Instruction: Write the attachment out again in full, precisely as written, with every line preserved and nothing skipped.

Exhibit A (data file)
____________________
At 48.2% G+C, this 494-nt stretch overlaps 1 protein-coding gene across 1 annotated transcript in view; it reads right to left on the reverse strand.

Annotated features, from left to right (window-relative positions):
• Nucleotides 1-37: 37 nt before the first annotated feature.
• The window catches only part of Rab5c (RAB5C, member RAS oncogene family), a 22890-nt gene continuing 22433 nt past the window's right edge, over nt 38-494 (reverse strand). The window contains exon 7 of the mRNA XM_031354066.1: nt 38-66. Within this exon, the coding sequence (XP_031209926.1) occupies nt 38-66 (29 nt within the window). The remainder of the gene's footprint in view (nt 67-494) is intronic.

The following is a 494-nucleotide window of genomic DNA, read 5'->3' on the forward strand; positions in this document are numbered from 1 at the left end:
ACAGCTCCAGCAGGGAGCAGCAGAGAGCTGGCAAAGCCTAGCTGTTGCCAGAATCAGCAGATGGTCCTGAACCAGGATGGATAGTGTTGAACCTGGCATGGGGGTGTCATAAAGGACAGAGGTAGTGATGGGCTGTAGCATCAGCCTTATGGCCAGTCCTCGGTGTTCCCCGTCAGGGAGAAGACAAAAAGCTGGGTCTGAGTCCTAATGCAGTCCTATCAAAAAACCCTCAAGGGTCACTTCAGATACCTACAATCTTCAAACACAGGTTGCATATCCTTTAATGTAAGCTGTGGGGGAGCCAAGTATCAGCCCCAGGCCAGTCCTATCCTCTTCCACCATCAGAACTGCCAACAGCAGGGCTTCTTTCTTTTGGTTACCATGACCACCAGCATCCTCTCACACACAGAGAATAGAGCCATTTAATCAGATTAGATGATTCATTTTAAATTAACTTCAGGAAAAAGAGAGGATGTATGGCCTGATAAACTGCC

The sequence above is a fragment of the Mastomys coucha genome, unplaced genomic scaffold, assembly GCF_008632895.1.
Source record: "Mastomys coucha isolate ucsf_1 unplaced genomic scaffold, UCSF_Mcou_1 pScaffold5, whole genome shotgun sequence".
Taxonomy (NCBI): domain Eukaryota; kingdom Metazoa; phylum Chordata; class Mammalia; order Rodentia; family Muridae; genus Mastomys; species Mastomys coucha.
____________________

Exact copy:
At 48.2% G+C, this 494-nt stretch overlaps 1 protein-coding gene across 1 annotated transcript in view; it reads right to left on the reverse strand.

Annotated features, from left to right (window-relative positions):
• Nucleotides 1-37: 37 nt before the first annotated feature.
• The window catches only part of Rab5c (RAB5C, member RAS oncogene family), a 22890-nt gene continuing 22433 nt past the window's right edge, over nt 38-494 (reverse strand). The window contains exon 7 of the mRNA XM_031354066.1: nt 38-66. Within this exon, the coding sequence (XP_031209926.1) occupies nt 38-66 (29 nt within the window). The remainder of the gene's footprint in view (nt 67-494) is intronic.

The following is a 494-nucleotide window of genomic DNA, read 5'->3' on the forward strand; positions in this document are numbered from 1 at the left end:
ACAGCTCCAGCAGGGAGCAGCAGAGAGCTGGCAAAGCCTAGCTGTTGCCAGAATCAGCAGATGGTCCTGAACCAGGATGGATAGTGTTGAACCTGGCATGGGGGTGTCATAAAGGACAGAGGTAGTGATGGGCTGTAGCATCAGCCTTATGGCCAGTCCTCGGTGTTCCCCGTCAGGGAGAAGACAAAAAGCTGGGTCTGAGTCCTAATGCAGTCCTATCAAAAAACCCTCAAGGGTCACTTCAGATACCTACAATCTTCAAACACAGGTTGCATATCCTTTAATGTAAGCTGTGGGGGAGCCAAGTATCAGCCCCAGGCCAGTCCTATCCTCTTCCACCATCAGAACTGCCAACAGCAGGGCTTCTTTCTTTTGGTTACCATGACCACCAGCATCCTCTCACACACAGAGAATAGAGCCATTTAATCAGATTAGATGATTCATTTTAAATTAACTTCAGGAAAAAGAGAGGATGTATGGCCTGATAAACTGCC

The sequence above is a fragment of the Mastomys coucha genome, unplaced genomic scaffold, assembly GCF_008632895.1.
Source record: "Mastomys coucha isolate ucsf_1 unplaced genomic scaffold, UCSF_Mcou_1 pScaffold5, whole genome shotgun sequence".
Taxonomy (NCBI): domain Eukaryota; kingdom Metazoa; phylum Chordata; class Mammalia; order Rodentia; family Muridae; genus Mastomys; species Mastomys coucha.